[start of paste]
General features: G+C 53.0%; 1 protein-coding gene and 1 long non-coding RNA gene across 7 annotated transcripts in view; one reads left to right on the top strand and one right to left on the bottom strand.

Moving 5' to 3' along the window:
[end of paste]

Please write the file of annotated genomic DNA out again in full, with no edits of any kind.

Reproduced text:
General features: G+C 53.0%; 1 protein-coding gene and 1 long non-coding RNA gene across 7 annotated transcripts in view; one reads left to right on the top strand and one right to left on the bottom strand.

Moving 5' to 3' along the window: